July 23, 2015
Mt 13: 10-17
Then the disciples came and asked him, “Why do you speak to them in parables?” He answered, “To you it has been given to know the secrets of the kingdom of heaven, but to them it has not been given. For to those who have, more will be given, and they will have an abundance; but from those who have nothing, even what they have will be taken away.
The reason I speak to them in parables is that ‘seeing they do not perceive, and hearing they do not listen, nor do they understand.’ With them indeed is fulfilled the prophecy of Isaiah that says: ‘You will indeed listen, but never understand, and you will indeed look, but never perceive. For this people’s heart has grown dull, and their ears are hard of hearing, and they have shut their eyes; so that they might not look with their eyes, and listen with their ears, and understand with their heart and turn— and I would heal them.’
But blessed are your eyes, for they see, and your ears, for they hear. Truly I tell you, many prophets and righteous people longed to see what you see, but did not see it, and to hear what you hear, but did not hear it.
New Revised Standard Version, copyright 1989, by the National Council of the Churches of Christ in the United States of America. Used by permission. All rights reserved. USCCB approved. http://www.usccb.org/bible/approved-translations
My Call to Service
Jesus presents two distinct ways of interacting with his teachings. While his apostles have eyes that see and ears that hear, others hear without understanding and look without seeing. How can we be more like Jesus’ disciples? How do we know what God is saying to us in the first place?
Saint Ignatius teaches that God speaks to us through our desires. When we discern—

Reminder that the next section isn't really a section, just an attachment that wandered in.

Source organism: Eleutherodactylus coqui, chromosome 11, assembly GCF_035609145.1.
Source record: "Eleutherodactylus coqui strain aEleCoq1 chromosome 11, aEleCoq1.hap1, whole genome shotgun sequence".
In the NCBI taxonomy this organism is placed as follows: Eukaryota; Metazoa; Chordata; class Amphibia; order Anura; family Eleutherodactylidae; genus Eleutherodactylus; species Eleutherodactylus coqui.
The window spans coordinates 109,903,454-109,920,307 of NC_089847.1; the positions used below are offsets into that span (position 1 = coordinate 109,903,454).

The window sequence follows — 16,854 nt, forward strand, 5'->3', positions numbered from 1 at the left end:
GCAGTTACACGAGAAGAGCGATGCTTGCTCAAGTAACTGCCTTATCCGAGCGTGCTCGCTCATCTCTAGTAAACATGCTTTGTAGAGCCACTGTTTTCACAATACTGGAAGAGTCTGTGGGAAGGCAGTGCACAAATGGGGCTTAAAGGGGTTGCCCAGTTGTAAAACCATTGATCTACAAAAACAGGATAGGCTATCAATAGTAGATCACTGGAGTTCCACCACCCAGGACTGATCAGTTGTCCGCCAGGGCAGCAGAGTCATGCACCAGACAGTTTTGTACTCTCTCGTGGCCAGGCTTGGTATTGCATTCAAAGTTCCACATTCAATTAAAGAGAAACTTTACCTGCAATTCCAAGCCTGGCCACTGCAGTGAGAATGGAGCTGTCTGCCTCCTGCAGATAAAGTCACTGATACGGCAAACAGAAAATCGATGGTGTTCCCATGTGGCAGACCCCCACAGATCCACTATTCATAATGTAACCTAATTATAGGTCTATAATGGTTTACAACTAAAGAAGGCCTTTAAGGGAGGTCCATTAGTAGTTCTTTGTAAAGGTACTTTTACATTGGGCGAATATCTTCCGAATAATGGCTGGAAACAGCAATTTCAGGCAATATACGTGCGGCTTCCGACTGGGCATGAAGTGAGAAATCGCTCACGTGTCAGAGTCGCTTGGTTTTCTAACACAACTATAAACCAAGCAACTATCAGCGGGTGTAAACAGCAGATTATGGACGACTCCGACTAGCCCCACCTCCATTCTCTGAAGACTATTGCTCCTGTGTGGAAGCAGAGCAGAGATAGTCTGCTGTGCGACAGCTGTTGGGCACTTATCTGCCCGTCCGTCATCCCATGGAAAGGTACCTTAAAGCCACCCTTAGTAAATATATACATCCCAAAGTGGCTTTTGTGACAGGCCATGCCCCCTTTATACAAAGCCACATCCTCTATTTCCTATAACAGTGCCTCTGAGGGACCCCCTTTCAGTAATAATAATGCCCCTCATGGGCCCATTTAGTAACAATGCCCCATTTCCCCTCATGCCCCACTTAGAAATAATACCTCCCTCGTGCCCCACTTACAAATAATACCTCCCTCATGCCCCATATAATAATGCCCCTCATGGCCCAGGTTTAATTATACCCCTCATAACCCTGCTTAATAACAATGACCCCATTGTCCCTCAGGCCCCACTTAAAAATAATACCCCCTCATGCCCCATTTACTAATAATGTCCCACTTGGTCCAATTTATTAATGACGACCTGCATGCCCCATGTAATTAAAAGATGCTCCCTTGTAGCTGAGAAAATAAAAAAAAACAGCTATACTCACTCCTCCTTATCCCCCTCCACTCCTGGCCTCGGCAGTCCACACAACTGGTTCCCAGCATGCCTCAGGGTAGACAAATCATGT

or reflect and pray on the events of our lives—
we often discover feelings of consolation and desolation. Margaret Silf, author of The Inner Compass
, writes that consolation happens “when our hearts are drawn toward God.” Desolation represents the opposite. Silf explains that consolation is more than “simply feeling good.” It is characterized by the peace of placing God at the center of our lives, truly seeking to follow the Lord’s will, even at the expense of our own immediate wishes.
For Ignatius Loyola, dreams of achieving glory as a soldier, while pleasing at first, ultimately left feelings of dissatisfaction. Imagining a life in service to God brought a sense of lasting fulfillment. Which of my desires bring me consolation in prayer? What might God be calling me to do with these?
—Brian Harper works in Chicago as a communications specialist for the Chicago-Detroit and Wisconsin Jesuit provinces.
Live, Jesus, live, so live in me that all I do be done by thee. And grant that all I think and say may be thy thought and word today.
—An anonymous author
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